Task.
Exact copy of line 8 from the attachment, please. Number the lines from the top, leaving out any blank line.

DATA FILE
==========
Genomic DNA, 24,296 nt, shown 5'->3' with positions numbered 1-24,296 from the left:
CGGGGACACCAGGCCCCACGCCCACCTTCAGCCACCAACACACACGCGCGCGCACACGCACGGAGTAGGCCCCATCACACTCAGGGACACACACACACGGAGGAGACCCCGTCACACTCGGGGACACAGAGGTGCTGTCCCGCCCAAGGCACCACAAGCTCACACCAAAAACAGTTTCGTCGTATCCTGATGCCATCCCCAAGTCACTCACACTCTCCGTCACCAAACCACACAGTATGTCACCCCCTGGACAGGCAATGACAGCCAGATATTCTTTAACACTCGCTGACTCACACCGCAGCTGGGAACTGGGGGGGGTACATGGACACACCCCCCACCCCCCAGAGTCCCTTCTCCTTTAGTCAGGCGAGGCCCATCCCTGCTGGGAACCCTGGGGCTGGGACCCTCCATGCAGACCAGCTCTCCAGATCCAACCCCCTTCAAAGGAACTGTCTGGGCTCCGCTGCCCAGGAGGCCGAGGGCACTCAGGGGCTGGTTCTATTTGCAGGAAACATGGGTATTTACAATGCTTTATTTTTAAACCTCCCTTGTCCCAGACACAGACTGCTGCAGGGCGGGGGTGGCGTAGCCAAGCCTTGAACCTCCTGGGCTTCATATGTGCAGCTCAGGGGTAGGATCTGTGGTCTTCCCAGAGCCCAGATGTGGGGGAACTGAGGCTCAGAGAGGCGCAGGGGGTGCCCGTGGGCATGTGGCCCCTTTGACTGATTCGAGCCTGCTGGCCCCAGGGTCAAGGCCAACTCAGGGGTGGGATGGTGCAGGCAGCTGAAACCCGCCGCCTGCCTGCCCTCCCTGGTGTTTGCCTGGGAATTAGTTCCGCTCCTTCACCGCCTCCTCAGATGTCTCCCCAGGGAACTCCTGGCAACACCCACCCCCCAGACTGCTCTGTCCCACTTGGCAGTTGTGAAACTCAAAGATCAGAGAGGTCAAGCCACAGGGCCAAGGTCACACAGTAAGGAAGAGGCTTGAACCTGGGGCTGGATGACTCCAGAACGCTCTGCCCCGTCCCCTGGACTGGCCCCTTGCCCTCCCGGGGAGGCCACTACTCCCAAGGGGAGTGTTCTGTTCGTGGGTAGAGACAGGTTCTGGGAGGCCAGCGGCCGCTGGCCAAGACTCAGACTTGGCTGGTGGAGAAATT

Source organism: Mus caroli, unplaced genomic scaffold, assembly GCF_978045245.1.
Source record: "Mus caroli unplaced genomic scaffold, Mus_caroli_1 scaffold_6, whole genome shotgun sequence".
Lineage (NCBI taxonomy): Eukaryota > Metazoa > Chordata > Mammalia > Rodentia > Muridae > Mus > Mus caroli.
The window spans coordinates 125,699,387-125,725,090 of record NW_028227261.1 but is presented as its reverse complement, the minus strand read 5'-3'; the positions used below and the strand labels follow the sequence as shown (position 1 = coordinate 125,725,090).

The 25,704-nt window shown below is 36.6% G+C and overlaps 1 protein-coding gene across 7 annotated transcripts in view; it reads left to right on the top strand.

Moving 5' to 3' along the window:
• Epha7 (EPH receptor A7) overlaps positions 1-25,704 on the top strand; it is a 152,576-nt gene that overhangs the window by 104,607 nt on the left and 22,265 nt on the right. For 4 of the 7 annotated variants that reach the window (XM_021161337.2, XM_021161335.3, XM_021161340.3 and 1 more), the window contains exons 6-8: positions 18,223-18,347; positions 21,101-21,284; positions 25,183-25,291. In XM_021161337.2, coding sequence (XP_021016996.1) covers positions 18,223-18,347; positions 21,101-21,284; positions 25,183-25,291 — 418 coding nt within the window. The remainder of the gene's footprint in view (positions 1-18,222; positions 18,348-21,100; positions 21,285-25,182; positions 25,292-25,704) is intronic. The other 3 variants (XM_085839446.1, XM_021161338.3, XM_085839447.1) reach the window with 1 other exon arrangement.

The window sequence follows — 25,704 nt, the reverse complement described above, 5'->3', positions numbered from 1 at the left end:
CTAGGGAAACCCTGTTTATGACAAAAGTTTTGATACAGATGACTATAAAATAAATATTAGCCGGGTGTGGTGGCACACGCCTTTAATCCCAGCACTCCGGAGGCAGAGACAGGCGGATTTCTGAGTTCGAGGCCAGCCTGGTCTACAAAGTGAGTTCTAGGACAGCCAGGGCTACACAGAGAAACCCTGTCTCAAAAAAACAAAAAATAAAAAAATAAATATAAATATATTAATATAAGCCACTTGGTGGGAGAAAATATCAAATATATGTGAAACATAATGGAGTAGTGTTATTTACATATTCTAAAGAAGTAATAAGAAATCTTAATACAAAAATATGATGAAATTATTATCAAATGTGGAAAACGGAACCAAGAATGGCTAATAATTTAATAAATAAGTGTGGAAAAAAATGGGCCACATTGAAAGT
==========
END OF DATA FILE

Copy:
Moving 5' to 3' along the window: